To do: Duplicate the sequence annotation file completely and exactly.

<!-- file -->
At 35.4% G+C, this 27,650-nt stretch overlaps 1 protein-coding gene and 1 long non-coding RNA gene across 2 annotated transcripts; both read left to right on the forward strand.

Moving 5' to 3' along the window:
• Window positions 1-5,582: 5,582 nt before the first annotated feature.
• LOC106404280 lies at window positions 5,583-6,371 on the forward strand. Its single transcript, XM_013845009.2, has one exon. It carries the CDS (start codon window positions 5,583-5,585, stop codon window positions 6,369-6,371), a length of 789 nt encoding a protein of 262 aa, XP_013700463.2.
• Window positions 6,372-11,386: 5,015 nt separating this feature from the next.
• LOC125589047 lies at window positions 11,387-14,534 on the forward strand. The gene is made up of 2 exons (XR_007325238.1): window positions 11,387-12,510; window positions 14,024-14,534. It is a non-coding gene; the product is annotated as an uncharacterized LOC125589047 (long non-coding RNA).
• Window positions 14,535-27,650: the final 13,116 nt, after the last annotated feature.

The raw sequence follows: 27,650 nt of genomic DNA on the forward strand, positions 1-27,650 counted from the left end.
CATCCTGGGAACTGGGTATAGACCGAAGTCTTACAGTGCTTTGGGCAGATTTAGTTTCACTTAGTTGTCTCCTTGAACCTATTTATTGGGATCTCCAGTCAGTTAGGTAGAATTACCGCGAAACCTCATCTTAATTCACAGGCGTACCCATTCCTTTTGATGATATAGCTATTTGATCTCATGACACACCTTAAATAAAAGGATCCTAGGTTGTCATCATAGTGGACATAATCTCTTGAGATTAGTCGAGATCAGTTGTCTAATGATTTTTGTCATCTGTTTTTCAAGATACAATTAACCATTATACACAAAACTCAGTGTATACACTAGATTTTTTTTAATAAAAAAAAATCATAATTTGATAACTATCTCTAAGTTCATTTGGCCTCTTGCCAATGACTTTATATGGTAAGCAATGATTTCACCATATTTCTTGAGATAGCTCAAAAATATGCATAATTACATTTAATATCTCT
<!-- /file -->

At 35.4% G+C, this 27,650-nt stretch overlaps 1 protein-coding gene and 1 long non-coding RNA gene across 2 annotated transcripts; both read left to right on the forward strand.

Moving 5' to 3' along the window:
• Window positions 1-5,582: 5,582 nt before the first annotated feature.
• LOC106404280 lies at window positions 5,583-6,371 on the forward strand. Its single transcript, XM_013845009.2, has one exon. It carries the CDS (start codon window positions 5,583-5,585, stop codon window positions 6,369-6,371), a length of 789 nt encoding a protein of 262 aa, XP_013700463.2.
• Window positions 6,372-11,386: 5,015 nt separating this feature from the next.
• LOC125589047 lies at window positions 11,387-14,534 on the forward strand. The gene is made up of 2 exons (XR_007325238.1): window positions 11,387-12,510; window positions 14,024-14,534. It is a non-coding gene; the product is annotated as an uncharacterized LOC125589047 (long non-coding RNA).
• Window positions 14,535-27,650: the final 13,116 nt, after the last annotated feature.

The raw sequence follows: 27,650 nt of genomic DNA on the forward strand, positions 1-27,650 counted from the left end.
CATCCTGGGAACTGGGTATAGACCGAAGTCTTACAGTGCTTTGGGCAGATTTAGTTTCACTTAGTTGTCTCCTTGAACCTATTTATTGGGATCTCCAGTCAGTTAGGTAGAATTACCGCGAAACCTCATCTTAATTCACAGGCGTACCCATTCCTTTTGATGATATAGCTATTTGATCTCATGACACACCTTAAATAAAAGGATCCTAGGTTGTCATCATAGTGGACATAATCTCTTGAGATTAGTCGAGATCAGTTGTCTAATGATTTTTGTCATCTGTTTTTCAAGATACAATTAACCATTATACACAAAACTCAGTGTATACACTAGATTTTTTTTAATAAAAAAAAATCATAATTTGATAACTATCTCTAAGTTCATTTGGCCTCTTGCCAATGACTTTATATGGTAAGCAATGATTTCACCATATTTCTTGAGATAGCTCAAAAATATGCATAATTACATTTAATATCTCT